Dublin: 14°C Wednesday 17 August 2022

Race for Brendan: The four teams bidding for All-Ireland ladies football glory

Champions Meath face Donegal, and Kerry and Mayo also do battle in today’s Croke Park double-header.

Management watch: Eamonn Murray (Meath), Maxi Curran (Donegal), Michael Moyles (Mayo) and Darragh Long (Kerry, joint-manager with Declan Quill).
Management watch: Eamonn Murray (Meath), Maxi Curran (Donegal), Michael Moyles (Mayo) and Darragh Long (Kerry, joint-manager with Declan Quill).
Image: Inpho/Sportsfile.

THE RACE COMES down to this four in the pursuit of the Brendan Martin Cup.

Croke Park plays host to a mouth-watering double-header today, the TG4 All-Ireland senior championship wide open and the Dublin-Cork dominance well and truly broken.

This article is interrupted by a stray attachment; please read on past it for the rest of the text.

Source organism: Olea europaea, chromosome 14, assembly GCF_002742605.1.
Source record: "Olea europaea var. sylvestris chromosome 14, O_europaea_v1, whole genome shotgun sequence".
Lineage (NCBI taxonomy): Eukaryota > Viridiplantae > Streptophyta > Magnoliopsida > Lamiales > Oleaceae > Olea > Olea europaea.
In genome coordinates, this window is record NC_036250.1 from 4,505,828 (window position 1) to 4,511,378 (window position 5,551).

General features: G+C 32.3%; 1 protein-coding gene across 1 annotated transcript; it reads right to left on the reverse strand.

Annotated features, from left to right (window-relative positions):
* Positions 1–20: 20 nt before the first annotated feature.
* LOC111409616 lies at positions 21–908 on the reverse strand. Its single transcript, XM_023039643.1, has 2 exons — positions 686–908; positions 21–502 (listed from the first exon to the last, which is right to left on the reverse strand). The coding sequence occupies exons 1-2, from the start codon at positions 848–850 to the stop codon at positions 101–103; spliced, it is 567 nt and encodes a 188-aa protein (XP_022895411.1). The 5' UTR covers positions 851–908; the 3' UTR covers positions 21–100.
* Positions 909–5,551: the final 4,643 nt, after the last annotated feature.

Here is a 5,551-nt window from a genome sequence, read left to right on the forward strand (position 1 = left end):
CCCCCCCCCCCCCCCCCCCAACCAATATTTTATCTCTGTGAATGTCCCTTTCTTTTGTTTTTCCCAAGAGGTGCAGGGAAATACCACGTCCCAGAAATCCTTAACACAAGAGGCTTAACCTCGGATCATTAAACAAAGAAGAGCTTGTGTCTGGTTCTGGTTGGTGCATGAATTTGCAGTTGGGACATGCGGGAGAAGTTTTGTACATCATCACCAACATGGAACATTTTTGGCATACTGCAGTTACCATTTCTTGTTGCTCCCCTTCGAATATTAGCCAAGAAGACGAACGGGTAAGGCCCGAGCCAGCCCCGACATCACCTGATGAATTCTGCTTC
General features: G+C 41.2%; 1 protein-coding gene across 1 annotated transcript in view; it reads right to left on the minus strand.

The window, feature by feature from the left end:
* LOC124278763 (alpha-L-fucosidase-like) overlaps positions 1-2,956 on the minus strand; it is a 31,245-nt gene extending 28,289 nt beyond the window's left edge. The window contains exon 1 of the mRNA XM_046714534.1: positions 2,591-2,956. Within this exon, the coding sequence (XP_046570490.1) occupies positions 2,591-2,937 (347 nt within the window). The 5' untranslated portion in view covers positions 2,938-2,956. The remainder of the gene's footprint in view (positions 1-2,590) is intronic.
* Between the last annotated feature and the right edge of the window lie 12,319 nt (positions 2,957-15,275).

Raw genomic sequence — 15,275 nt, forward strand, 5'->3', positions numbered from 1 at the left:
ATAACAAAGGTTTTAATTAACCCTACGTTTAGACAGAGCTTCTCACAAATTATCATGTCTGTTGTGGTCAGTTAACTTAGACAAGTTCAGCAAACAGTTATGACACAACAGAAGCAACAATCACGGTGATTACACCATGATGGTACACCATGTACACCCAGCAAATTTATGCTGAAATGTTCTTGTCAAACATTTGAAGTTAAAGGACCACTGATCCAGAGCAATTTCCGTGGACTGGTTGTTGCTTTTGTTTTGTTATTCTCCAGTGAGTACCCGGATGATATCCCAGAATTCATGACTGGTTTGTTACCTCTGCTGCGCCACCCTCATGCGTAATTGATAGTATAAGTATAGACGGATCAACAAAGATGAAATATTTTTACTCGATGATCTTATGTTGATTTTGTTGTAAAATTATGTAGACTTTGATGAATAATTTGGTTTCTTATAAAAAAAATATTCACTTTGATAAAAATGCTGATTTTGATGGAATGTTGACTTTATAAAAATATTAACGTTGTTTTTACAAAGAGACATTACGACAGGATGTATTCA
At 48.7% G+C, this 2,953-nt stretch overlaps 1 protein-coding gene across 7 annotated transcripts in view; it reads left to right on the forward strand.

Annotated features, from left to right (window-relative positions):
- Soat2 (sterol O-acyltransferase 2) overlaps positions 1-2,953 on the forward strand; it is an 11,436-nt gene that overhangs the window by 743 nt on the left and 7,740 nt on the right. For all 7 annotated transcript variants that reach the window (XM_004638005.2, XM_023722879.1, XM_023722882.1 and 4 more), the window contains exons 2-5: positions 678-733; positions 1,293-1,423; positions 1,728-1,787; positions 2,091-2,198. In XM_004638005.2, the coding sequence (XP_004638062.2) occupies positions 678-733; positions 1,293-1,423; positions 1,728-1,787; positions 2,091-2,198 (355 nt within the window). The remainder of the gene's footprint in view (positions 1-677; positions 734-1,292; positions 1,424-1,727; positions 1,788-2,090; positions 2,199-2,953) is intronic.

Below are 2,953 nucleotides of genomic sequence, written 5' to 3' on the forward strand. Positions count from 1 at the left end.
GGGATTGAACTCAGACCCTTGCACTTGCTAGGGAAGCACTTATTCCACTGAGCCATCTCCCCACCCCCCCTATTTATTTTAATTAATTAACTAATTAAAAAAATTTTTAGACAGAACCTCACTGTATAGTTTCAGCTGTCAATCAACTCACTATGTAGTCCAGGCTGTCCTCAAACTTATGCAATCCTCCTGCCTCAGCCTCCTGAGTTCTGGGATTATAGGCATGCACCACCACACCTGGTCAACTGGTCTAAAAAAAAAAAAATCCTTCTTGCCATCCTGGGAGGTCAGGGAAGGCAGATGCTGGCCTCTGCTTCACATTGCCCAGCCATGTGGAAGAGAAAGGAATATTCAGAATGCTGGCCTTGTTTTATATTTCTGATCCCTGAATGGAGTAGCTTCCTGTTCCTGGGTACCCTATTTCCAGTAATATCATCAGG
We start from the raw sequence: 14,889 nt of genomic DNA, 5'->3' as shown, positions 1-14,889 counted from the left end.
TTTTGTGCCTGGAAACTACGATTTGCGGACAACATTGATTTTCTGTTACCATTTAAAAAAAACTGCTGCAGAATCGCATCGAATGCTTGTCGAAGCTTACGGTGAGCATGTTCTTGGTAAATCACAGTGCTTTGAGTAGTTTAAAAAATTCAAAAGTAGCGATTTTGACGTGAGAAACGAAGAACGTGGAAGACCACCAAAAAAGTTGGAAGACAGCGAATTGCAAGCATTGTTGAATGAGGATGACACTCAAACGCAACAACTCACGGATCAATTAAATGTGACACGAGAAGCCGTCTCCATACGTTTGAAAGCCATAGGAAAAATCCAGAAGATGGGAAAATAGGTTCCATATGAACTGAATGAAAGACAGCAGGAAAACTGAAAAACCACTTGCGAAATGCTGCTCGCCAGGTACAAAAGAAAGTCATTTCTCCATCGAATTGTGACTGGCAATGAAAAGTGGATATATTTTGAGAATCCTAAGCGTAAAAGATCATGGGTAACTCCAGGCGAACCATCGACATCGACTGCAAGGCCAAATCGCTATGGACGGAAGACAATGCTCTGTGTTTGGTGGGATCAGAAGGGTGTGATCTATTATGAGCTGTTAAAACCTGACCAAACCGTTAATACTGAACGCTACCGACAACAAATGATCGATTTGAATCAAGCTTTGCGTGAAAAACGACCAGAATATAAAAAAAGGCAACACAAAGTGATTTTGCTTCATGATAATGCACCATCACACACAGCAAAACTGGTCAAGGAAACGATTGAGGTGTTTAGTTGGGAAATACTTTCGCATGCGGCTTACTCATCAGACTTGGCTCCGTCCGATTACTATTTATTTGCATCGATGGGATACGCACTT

It’s the first time since 2002 that neither of those heavyweights will contest the final.

Reigning champions Meath will be favourites for the crown, having breathed new life into the competition last year, but anything could happen. It’s anyone’s game.

  • Mayo v Kerry, Croke Park, 2pm — live on TG4
  • Meath v Donegal, Croke Park, 4pm — live on TG4

Donegal are chasing a first-ever senior final appearance, as Kerry and Mayo look to return to the biggest day for the first time since 2012 and 2017 respectively. The Green and Red were last champions in 2003, and the Kingdom in 1993.

How are they all shaping up?


The Royals were put to the pin of their collar by Galway last weekend, but Emma Duggan’s buzzer-beating winner saw them prevail. Donegal are next up as they bid for back-to-back titles, the historic 2021 success firmly in the past by now. Eamonn Murray’s side added a first-ever Division 1 league crown to their cabinet in April, defeating Donegal in the final by two points, but fell short to Dublin in the Leinster decider. They’re back on track with a 100% record in championship thus far, enjoying their change of role to The Hunted.

emma-duggan Meath's Emma Duggan. Source: Tom Maher/INPHO